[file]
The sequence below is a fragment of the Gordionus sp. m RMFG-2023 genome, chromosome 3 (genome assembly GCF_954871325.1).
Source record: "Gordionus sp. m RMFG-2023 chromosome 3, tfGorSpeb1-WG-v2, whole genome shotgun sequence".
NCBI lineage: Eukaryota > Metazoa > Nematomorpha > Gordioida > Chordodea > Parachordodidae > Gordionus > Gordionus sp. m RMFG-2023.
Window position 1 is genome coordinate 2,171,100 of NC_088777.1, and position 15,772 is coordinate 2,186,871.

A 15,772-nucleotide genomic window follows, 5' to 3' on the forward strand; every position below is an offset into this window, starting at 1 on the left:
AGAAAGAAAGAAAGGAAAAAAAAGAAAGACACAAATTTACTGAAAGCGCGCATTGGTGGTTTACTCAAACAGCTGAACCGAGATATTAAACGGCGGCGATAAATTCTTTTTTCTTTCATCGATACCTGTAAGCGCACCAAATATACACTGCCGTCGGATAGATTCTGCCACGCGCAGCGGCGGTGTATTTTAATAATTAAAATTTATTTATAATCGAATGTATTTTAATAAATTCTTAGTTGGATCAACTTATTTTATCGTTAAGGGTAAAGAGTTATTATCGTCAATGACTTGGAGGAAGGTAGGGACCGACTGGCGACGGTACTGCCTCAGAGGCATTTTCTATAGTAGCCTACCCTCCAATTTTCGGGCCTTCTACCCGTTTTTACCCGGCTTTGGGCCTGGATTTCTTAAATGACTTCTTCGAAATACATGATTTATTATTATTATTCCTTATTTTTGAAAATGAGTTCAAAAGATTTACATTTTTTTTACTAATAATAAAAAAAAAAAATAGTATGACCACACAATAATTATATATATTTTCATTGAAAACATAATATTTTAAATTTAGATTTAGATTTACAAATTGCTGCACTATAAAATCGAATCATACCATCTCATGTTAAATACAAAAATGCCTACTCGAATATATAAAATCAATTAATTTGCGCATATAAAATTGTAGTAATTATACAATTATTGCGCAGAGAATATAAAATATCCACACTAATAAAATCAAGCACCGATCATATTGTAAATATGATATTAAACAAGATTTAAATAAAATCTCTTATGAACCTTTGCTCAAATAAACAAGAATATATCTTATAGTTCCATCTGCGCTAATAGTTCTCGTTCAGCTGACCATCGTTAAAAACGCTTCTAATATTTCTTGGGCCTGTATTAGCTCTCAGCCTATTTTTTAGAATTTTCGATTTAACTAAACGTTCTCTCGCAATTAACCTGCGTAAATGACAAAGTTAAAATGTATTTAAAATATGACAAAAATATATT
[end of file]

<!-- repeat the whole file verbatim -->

The sequence below is a fragment of the Gordionus sp. m RMFG-2023 genome, chromosome 3 (genome assembly GCF_954871325.1).
Source record: "Gordionus sp. m RMFG-2023 chromosome 3, tfGorSpeb1-WG-v2, whole genome shotgun sequence".
NCBI lineage: Eukaryota > Metazoa > Nematomorpha > Gordioida > Chordodea > Parachordodidae > Gordionus > Gordionus sp. m RMFG-2023.
Window position 1 is genome coordinate 2,171,100 of NC_088777.1, and position 15,772 is coordinate 2,186,871.

A 15,772-nucleotide genomic window follows, 5' to 3' on the forward strand; every position below is an offset into this window, starting at 1 on the left:
AGAAAGAAAGAAAGGAAAAAAAAGAAAGACACAAATTTACTGAAAGCGCGCATTGGTGGTTTACTCAAACAGCTGAACCGAGATATTAAACGGCGGCGATAAATTCTTTTTTCTTTCATCGATACCTGTAAGCGCACCAAATATACACTGCCGTCGGATAGATTCTGCCACGCGCAGCGGCGGTGTATTTTAATAATTAAAATTTATTTATAATCGAATGTATTTTAATAAATTCTTAGTTGGATCAACTTATTTTATCGTTAAGGGTAAAGAGTTATTATCGTCAATGACTTGGAGGAAGGTAGGGACCGACTGGCGACGGTACTGCCTCAGAGGCATTTTCTATAGTAGCCTACCCTCCAATTTTCGGGCCTTCTACCCGTTTTTACCCGGCTTTGGGCCTGGATTTCTTAAATGACTTCTTCGAAATACATGATTTATTATTATTATTCCTTATTTTTGAAAATGAGTTCAAAAGATTTACATTTTTTTTACTAATAATAAAAAAAAAAAATAGTATGACCACACAATAATTATATATATTTTCATTGAAAACATAATATTTTAAATTTAGATTTAGATTTACAAATTGCTGCACTATAAAATCGAATCATACCATCTCATGTTAAATACAAAAATGCCTACTCGAATATATAAAATCAATTAATTTGCGCATATAAAATTGTAGTAATTATACAATTATTGCGCAGAGAATATAAAATATCCACACTAATAAAATCAAGCACCGATCATATTGTAAATATGATATTAAACAAGATTTAAATAAAATCTCTTATGAACCTTTGCTCAAATAAACAAGAATATATCTTATAGTTCCATCTGCGCTAATAGTTCTCGTTCAGCTGACCATCGTTAAAAACGCTTCTAATATTTCTTGGGCCTGTATTAGCTCTCAGCCTATTTTTTAGAATTTTCGATTTAACTAAACGTTCTCTCGCAATTAACCTGCGTAAATGACAAAGTTAAAATGTATTTAAAATATGACAAAAATATATT